Proposed ag budget changes would reduce discretionary CCC access
The House Appropriations Subcommittee’s proposed ag budget will reduce spending by removing Ag Secretary Tom Vilsack’s discretionary use of the Commodity Credit Corporation. Representative G.T. Thompson says this is funding that should have gone through Congress, not the USDA.
The Commodity Credit Corporation (CCC) is getting attention in the proposed ag budget. The Chairman of the House Appropriations Subcommittee says the proposed budget would reduce spending by removing United States Agriculture Secretary Tom Vilsack’s discretionary use of the CCC.
The Corporation was created to stabilize, support, and protect farm income and prices—especially during the trade war with China during the Trump Administration.
This new restriction will neither affect the funding for the 2023 Farm Bill funding nor the ability to access funds in the event of an animal- or plant-health emergency.
Rep. G.T. Thompson, the Republican from Pennsylvania and House Ag Committee Chairman spoke to the change in a hearing earlier this week.
“I appreciate the work that they did,” Rep. Thompson said. “I’m not sure that we’re going to have to [make this change.] I think, perhaps, if this is successful the whole way through the appropriations process, they will address that issue.”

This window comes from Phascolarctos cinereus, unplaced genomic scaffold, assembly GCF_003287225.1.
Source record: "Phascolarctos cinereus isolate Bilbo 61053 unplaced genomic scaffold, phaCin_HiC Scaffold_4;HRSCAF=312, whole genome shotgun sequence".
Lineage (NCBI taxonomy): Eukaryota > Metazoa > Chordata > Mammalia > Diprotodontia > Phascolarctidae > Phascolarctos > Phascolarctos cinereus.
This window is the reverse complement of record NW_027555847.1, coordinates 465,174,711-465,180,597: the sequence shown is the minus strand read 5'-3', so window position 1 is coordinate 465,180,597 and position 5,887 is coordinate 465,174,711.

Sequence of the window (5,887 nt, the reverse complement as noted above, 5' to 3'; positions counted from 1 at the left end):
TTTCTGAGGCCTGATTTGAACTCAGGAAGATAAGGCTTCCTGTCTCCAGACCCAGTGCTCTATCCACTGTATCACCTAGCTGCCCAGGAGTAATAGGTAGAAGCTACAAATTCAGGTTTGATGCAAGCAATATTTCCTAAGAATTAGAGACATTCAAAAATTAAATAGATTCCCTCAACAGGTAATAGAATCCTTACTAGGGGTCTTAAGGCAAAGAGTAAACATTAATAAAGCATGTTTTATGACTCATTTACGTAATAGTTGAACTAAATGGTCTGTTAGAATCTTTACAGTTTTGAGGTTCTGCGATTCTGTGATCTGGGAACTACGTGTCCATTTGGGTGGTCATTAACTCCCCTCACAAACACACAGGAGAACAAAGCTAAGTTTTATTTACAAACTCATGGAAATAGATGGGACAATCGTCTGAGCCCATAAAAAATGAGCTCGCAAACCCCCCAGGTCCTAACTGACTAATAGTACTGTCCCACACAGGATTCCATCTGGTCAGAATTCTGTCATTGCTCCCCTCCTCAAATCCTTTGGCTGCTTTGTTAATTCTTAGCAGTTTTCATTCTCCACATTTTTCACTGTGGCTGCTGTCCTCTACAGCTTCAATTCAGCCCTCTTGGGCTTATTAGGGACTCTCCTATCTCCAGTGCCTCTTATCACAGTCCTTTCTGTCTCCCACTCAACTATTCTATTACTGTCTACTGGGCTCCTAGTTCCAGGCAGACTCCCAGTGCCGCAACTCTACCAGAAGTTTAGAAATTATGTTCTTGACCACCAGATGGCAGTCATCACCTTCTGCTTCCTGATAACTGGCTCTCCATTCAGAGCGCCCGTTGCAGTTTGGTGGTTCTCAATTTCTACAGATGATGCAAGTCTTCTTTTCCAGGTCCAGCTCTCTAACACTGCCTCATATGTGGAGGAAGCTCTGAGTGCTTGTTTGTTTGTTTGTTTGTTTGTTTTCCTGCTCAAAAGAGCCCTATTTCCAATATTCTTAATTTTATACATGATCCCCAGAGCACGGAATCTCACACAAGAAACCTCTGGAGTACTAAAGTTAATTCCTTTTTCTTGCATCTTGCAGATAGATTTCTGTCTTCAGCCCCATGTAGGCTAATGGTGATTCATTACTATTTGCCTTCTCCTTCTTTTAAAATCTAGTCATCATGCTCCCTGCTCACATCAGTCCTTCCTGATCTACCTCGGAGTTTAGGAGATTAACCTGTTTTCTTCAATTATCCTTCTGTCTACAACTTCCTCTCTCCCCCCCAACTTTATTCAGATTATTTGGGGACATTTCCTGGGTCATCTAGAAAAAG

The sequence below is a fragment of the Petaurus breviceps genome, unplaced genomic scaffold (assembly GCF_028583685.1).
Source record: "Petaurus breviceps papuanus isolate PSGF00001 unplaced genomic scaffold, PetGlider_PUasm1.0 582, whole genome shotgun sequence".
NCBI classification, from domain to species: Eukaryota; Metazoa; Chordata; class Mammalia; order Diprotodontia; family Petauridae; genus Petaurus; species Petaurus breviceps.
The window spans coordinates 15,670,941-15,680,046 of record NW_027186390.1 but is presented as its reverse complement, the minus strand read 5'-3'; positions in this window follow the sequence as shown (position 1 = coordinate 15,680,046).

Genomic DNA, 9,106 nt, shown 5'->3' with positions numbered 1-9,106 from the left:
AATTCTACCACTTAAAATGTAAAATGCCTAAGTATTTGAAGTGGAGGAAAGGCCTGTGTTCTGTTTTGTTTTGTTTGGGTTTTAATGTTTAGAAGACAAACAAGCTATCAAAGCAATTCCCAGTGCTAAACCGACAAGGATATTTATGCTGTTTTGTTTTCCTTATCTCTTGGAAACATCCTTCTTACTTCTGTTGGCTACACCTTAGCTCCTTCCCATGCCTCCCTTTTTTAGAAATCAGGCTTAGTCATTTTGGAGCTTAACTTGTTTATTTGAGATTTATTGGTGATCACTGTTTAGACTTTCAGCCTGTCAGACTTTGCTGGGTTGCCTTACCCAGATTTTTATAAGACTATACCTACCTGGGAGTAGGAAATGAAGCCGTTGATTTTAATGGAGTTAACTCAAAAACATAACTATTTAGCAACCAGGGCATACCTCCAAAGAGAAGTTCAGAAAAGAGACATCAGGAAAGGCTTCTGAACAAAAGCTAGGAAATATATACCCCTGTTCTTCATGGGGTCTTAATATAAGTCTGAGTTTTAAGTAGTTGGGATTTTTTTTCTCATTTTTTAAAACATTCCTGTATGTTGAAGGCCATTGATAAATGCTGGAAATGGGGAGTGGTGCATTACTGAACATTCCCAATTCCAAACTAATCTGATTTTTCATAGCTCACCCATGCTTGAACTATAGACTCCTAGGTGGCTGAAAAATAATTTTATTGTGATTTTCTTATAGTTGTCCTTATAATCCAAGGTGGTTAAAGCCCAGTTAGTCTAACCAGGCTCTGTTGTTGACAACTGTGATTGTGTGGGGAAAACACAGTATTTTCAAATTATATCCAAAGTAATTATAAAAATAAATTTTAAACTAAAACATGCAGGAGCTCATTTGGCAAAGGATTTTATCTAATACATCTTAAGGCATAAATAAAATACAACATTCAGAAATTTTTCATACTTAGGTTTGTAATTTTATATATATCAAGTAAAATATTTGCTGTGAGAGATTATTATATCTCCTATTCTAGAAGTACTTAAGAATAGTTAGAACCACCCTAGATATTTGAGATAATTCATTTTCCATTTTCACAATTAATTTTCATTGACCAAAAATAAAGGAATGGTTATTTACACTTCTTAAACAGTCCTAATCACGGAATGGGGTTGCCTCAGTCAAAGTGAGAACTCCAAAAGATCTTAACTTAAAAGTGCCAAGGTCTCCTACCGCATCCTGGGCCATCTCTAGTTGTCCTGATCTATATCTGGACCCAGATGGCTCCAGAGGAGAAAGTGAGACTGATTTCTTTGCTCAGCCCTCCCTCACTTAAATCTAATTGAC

Rep. Thompson went on to reassert how CCC funds should be properly allocated, highlighting some vital functions of the Corporation’s ability to aid American farmers and ranchers in times of crisis — at the same time, alluding to misuses in recent years.
“I do think there was some—a little more—liberty taken into dipping into that CCC than what should have been,” he said. “That is supposed to help farmers farm when they get into issues, right? It’s to pay off crop insurance. It’s to help pay the dairy margin coverage when it’s triggered by the margin. It is where we pay for the conservation programs. All things that are really about helping farmers facing struggles and issues.”
Thompson also said this funding should have gone through Congress, not the USDA Department of Agriculture.